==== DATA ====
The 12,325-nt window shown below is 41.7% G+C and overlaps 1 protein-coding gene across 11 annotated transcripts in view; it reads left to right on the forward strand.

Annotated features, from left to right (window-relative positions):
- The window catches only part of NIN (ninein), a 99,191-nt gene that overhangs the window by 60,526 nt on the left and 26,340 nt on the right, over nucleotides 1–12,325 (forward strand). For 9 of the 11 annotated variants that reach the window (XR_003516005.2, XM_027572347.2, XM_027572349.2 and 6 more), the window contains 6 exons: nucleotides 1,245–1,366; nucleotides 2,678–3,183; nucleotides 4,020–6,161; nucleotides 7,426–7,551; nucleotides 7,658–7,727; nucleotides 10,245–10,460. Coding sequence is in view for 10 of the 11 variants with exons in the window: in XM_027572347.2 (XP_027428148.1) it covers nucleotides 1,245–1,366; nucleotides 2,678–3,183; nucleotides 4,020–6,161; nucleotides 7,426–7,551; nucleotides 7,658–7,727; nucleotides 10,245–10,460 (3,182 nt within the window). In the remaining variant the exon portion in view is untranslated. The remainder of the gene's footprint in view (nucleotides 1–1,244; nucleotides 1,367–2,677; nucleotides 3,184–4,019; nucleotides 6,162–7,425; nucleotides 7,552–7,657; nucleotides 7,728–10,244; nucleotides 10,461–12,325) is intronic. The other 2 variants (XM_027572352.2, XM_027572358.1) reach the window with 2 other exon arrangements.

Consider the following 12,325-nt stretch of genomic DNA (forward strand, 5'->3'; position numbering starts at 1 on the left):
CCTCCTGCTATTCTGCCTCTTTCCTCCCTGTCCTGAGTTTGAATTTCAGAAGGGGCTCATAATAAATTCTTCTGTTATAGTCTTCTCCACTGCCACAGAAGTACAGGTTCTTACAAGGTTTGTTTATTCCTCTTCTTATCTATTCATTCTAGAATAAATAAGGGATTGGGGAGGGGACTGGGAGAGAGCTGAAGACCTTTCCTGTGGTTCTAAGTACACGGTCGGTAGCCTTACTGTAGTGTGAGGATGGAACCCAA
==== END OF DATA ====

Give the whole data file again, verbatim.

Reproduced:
The 12,325-nt window shown below is 41.7% G+C and overlaps 1 protein-coding gene across 11 annotated transcripts in view; it reads left to right on the forward strand.

Annotated features, from left to right (window-relative positions):
- The window catches only part of NIN (ninein), a 99,191-nt gene that overhangs the window by 60,526 nt on the left and 26,340 nt on the right, over nucleotides 1–12,325 (forward strand). For 9 of the 11 annotated variants that reach the window (XR_003516005.2, XM_027572347.2, XM_027572349.2 and 6 more), the window contains 6 exons: nucleotides 1,245–1,366; nucleotides 2,678–3,183; nucleotides 4,020–6,161; nucleotides 7,426–7,551; nucleotides 7,658–7,727; nucleotides 10,245–10,460. Coding sequence is in view for 10 of the 11 variants with exons in the window: in XM_027572347.2 (XP_027428148.1) it covers nucleotides 1,245–1,366; nucleotides 2,678–3,183; nucleotides 4,020–6,161; nucleotides 7,426–7,551; nucleotides 7,658–7,727; nucleotides 10,245–10,460 (3,182 nt within the window). In the remaining variant the exon portion in view is untranslated. The remainder of the gene's footprint in view (nucleotides 1–1,244; nucleotides 1,367–2,677; nucleotides 3,184–4,019; nucleotides 6,162–7,425; nucleotides 7,552–7,657; nucleotides 7,728–10,244; nucleotides 10,461–12,325) is intronic. The other 2 variants (XM_027572352.2, XM_027572358.1) reach the window with 2 other exon arrangements.

Consider the following 12,325-nt stretch of genomic DNA (forward strand, 5'->3'; position numbering starts at 1 on the left):
CCTCCTGCTATTCTGCCTCTTTCCTCCCTGTCCTGAGTTTGAATTTCAGAAGGGGCTCATAATAAATTCTTCTGTTATAGTCTTCTCCACTGCCACAGAAGTACAGGTTCTTACAAGGTTTGTTTATTCCTCTTCTTATCTATTCATTCTAGAATAAATAAGGGATTGGGGAGGGGACTGGGAGAGAGCTGAAGACCTTTCCTGTGGTTCTAAGTACACGGTCGGTAGCCTTACTGTAGTGTGAGGATGGAACCCAA